I got my pattern from Nature’s Fabrics. It is a pattern for a pad with wings, and has contoured flared options and several options for the length of the pad.

Relevant pattern pages
Relevant pattern pages
Pattern cut out and assembled
Pattern cut out and assembled

I also purchased a kit to attach plastic snaps to the wings to snap them pad together around my underwear. (As a side note, I have a bunch of cloth napkins and bar towels that I decided to add snaps to them to make a roll of “unpaper” towels to put on my paper towel rack in the kitchen. Yes, most paper towels have corn in them.) You can also get refill snaps, but I had enough to do both batches of pads with a ton leftover.

I ordered most of my fabrics from Fabric.com, no affiliation. I ordered two different colors of the flannel because it made it easier for me to tell which is the top and the bottom when dealing with the layers. You may not be so challenged. Depending on how well you lay out the pattern on the fabric, I was able to  get 18 pads out of the following fabric with a fair bit of the terry cloth left over:

The pattern, the snaps, and the fabric ends up being about $73, depending on pricing, sales and so on, which ends up being about $4 a pad if you get 18 from your cutting layout. I’m mostly seeing prices on Etsy for around $10 bucks a pad for the length I would want. Of course, then you don’t have to spend time doing the sewing, but I’m still too cheap for that and I don’t have the control over the materials. It takes me about 14-16 hours to do a whole batch.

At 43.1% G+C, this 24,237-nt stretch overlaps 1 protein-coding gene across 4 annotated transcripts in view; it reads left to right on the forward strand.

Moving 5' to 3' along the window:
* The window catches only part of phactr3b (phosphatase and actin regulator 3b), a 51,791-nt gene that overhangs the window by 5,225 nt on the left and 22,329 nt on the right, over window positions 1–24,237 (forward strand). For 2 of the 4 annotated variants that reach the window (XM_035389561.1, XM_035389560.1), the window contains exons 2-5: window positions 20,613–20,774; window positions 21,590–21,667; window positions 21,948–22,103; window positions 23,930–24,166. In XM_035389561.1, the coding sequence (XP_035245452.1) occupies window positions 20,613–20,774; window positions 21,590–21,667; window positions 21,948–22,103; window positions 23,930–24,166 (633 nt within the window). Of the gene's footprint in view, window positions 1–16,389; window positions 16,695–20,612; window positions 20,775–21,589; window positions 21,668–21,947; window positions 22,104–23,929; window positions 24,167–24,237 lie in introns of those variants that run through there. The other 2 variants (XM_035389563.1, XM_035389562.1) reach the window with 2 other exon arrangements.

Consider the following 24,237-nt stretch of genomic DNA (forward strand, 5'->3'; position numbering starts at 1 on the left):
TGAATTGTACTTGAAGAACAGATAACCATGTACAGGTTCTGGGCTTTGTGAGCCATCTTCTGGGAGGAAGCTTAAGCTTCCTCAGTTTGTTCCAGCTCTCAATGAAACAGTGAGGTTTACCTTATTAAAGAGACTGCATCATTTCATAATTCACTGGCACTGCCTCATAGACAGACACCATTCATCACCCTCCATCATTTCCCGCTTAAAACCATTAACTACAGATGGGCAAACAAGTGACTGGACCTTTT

Fabrics and snap kit
Fabrics and snap kit

Before starting, I washed the flannels and terry cloth so that it could shrink. I didn’t iron the fabric, because seriously, I’m making cloth pads, it’s not like anyone is going to see them. I also didn’t worry about matching colors of thread for much the same reason, and used it as an opportunity to use up a bunch of random leftover threads on bobbins from past sewing projects and free them up.

For each pad, I cut 3 pieces of the core pattern out of the terry cloth (to be stacked together to form the core of the pad). I cut one piece of the wing pattern from each of the flannels and from the polyurethane laminate (this is not included in the pattern, I added it because I over-engineer everything). Yes, I used a sharpie to trace the pattern on the polyurethane laminate instead of pinning it because (a) I’m lazy which is why I’m not a good seamstress, and (b) it’s going inside the pad and no one is going to see it. 

Cutting outer winged pattern pieces
Cutting outer winged pattern pieces
Cutting outer winged pattern pieces
Cutting outer winged pattern pieces
Cutting winged Polyurethane Laminate pieces
Cutting winged Polyurethane Laminate pieces
Cutting core pieces in a double layer to reduce amount of cutting
Cutting core pieces in a double layer to reduce amount of cutting
All pieces for 18 pads cut out
All pieces for 18 pads cut out

To begin, I stacked the three core layer pieces, seamed around the seam allowance with zigzag stitch, and sewed down the middle lines in the pattern to attach the layers with straight stitch.